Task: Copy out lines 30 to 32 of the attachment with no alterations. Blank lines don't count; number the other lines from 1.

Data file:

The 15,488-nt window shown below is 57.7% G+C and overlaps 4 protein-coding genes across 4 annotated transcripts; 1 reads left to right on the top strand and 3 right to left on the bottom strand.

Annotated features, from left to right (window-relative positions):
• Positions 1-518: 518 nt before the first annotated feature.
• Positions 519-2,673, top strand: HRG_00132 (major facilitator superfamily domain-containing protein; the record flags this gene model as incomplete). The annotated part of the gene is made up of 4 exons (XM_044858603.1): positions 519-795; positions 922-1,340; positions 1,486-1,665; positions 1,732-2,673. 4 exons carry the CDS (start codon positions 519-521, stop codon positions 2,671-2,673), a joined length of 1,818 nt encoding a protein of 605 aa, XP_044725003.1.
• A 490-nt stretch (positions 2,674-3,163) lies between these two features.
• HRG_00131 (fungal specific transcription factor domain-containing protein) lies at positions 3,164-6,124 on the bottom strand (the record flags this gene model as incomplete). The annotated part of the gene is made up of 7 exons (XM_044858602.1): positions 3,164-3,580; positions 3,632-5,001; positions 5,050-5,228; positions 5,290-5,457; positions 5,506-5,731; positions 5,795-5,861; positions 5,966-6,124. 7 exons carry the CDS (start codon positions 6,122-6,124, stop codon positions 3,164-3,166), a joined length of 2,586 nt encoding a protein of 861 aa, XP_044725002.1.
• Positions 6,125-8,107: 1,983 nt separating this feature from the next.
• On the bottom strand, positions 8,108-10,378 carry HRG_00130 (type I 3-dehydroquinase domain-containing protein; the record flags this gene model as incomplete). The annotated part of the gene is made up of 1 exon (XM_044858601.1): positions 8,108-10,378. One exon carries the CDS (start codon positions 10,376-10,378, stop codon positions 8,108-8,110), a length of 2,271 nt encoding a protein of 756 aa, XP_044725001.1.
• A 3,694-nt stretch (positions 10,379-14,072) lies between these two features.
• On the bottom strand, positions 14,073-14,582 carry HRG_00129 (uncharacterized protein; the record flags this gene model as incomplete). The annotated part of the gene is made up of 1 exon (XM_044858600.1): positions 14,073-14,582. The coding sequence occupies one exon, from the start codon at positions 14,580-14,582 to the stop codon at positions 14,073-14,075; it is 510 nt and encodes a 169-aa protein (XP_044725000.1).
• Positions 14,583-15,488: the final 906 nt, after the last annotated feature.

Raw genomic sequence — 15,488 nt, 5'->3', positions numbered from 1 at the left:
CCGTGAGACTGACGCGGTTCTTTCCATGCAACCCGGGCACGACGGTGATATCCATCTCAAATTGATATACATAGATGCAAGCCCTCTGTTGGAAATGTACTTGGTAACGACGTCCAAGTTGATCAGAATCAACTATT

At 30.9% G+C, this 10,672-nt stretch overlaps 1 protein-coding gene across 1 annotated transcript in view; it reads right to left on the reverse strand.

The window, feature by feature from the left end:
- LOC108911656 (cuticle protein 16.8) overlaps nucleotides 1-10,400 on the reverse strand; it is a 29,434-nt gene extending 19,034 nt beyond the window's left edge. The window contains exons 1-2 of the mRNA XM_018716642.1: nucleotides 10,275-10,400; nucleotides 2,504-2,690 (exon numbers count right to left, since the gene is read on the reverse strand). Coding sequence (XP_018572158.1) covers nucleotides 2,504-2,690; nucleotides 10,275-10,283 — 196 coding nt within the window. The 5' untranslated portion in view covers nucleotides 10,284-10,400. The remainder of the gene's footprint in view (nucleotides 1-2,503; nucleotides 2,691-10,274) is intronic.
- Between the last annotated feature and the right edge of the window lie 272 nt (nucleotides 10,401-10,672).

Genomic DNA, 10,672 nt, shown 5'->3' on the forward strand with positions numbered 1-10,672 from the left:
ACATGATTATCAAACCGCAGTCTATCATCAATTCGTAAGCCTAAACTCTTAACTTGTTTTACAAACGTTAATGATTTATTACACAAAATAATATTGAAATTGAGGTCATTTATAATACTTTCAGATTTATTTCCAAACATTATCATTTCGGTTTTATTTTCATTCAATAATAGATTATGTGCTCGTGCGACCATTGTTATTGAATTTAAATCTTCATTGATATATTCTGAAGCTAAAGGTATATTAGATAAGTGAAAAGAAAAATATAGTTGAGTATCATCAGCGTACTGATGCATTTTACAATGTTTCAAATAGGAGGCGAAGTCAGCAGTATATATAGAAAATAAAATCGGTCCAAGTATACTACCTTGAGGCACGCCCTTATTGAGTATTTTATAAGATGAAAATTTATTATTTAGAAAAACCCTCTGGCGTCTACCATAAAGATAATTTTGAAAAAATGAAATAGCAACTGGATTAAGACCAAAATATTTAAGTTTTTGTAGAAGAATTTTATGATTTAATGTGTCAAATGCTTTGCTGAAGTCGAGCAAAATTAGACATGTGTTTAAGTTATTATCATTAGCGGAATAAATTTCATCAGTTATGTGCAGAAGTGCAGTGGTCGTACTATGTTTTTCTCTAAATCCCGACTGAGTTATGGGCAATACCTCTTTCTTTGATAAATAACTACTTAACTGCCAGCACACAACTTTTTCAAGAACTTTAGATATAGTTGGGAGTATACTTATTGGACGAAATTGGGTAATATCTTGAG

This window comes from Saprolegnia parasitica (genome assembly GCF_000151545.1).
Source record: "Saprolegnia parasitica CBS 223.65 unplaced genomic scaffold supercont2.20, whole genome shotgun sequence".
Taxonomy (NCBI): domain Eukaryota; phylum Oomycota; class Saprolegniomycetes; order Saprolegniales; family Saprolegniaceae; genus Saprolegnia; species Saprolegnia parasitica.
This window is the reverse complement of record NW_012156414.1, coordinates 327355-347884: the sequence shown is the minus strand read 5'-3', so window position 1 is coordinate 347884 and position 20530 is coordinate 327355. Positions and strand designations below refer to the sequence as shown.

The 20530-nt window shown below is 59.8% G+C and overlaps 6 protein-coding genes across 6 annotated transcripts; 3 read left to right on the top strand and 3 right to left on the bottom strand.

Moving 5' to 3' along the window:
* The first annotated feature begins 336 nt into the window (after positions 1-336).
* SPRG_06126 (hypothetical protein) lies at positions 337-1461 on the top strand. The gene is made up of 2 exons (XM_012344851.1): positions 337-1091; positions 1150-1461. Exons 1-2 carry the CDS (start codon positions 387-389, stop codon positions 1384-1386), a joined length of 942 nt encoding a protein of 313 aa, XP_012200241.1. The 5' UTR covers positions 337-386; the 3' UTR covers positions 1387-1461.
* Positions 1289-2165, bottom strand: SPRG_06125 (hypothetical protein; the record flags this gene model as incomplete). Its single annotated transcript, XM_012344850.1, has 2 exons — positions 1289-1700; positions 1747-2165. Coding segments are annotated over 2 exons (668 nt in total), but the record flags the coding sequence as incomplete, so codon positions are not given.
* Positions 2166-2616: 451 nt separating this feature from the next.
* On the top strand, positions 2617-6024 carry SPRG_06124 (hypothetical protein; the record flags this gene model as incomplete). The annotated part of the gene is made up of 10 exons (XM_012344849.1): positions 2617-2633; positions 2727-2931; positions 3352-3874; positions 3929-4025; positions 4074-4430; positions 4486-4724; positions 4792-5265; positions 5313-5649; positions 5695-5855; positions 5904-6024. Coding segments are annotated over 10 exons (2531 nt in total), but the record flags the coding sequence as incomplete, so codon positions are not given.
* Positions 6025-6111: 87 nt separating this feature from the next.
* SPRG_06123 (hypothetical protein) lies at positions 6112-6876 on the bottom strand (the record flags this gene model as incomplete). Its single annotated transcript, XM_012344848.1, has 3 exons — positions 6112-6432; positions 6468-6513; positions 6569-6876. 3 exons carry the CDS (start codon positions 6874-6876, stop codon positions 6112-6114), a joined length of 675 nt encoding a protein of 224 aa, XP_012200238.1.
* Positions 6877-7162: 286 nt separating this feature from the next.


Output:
* On the top strand, positions 2617-6024 carry SPRG_06124 (hypothetical protein; the record flags this gene model as incomplete). The annotated part of the gene is made up of 10 exons (XM_012344849.1): positions 2617-2633; positions 2727-2931; positions 3352-3874; positions 3929-4025; positions 4074-4430; positions 4486-4724; positions 4792-5265; positions 5313-5649; positions 5695-5855; positions 5904-6024. Coding segments are annotated over 10 exons (2531 nt in total), but the record flags the coding sequence as incomplete, so codon positions are not given.
* Positions 6025-6111: 87 nt separating this feature from the next.
* SPRG_06123 (hypothetical protein) lies at positions 6112-6876 on the bottom strand (the record flags this gene model as incomplete). Its single annotated transcript, XM_012344848.1, has 3 exons — positions 6112-6432; positions 6468-6513; positions 6569-6876. 3 exons carry the CDS (start codon positions 6874-6876, stop codon positions 6112-6114), a joined length of 675 nt encoding a protein of 224 aa, XP_012200238.1.